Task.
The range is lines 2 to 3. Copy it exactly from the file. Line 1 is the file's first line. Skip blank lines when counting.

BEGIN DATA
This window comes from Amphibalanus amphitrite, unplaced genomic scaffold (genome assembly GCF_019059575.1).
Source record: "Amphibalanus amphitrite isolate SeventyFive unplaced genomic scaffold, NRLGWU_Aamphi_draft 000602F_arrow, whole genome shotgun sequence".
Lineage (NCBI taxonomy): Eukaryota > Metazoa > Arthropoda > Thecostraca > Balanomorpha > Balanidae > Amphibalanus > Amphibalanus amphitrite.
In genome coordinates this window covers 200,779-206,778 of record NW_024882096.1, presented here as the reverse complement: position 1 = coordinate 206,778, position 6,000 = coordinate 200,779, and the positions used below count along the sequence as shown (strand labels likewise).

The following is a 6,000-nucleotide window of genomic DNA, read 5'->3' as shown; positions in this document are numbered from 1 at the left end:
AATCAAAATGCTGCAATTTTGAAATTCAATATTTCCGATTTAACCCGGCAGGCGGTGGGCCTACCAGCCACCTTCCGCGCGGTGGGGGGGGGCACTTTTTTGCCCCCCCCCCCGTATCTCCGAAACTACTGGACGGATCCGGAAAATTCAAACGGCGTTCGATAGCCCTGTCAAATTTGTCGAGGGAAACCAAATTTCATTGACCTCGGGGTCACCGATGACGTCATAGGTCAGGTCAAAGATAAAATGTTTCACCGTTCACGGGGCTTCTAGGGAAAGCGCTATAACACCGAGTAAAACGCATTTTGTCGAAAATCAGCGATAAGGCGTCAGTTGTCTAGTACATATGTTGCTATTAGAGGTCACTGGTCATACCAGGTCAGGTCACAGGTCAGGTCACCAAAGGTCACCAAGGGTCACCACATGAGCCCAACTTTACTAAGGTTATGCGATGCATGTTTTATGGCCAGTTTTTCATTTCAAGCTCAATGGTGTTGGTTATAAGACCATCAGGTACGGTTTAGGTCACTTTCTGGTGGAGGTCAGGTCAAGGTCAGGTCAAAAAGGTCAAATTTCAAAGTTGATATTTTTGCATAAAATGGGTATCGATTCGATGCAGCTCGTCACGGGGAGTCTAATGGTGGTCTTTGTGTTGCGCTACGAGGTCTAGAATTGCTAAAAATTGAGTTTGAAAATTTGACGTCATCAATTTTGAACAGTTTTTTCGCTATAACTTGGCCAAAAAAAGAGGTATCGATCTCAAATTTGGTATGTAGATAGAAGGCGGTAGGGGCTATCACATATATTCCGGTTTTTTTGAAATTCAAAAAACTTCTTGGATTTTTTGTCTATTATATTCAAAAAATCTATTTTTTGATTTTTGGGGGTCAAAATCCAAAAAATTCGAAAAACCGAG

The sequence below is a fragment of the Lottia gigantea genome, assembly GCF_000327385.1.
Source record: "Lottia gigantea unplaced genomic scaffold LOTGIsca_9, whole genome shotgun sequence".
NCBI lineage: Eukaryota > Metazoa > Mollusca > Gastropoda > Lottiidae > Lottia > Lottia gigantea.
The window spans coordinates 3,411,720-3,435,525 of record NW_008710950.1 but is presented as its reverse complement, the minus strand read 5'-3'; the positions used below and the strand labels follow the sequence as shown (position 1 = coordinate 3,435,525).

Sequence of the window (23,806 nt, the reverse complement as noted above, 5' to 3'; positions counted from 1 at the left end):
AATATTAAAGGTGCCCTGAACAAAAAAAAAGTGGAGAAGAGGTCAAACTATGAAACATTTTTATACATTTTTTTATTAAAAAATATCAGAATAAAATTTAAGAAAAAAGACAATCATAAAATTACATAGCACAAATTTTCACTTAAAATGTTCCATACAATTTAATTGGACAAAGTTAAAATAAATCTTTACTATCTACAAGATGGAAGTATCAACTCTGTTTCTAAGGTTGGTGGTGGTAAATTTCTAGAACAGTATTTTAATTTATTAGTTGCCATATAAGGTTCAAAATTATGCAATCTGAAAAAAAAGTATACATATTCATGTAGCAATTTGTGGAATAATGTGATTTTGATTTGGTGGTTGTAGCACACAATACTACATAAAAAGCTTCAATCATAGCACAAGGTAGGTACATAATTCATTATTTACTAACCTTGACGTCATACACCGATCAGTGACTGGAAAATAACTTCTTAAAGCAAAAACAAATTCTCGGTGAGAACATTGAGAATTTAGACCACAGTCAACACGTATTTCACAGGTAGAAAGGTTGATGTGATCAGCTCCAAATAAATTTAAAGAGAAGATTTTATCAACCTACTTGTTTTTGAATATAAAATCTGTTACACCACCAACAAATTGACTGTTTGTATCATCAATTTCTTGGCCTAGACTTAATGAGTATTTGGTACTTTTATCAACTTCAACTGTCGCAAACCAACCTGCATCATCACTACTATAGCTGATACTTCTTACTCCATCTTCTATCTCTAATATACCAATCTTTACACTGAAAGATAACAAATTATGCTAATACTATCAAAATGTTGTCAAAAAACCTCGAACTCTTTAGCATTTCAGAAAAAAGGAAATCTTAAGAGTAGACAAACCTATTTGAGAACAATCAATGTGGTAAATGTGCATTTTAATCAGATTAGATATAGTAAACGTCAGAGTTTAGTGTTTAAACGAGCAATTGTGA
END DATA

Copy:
Source record: "Amphibalanus amphitrite isolate SeventyFive unplaced genomic scaffold, NRLGWU_Aamphi_draft 000602F_arrow, whole genome shotgun sequence".
Lineage (NCBI taxonomy): Eukaryota > Metazoa > Arthropoda > Thecostraca > Balanomorpha > Balanidae > Amphibalanus > Amphibalanus amphitrite.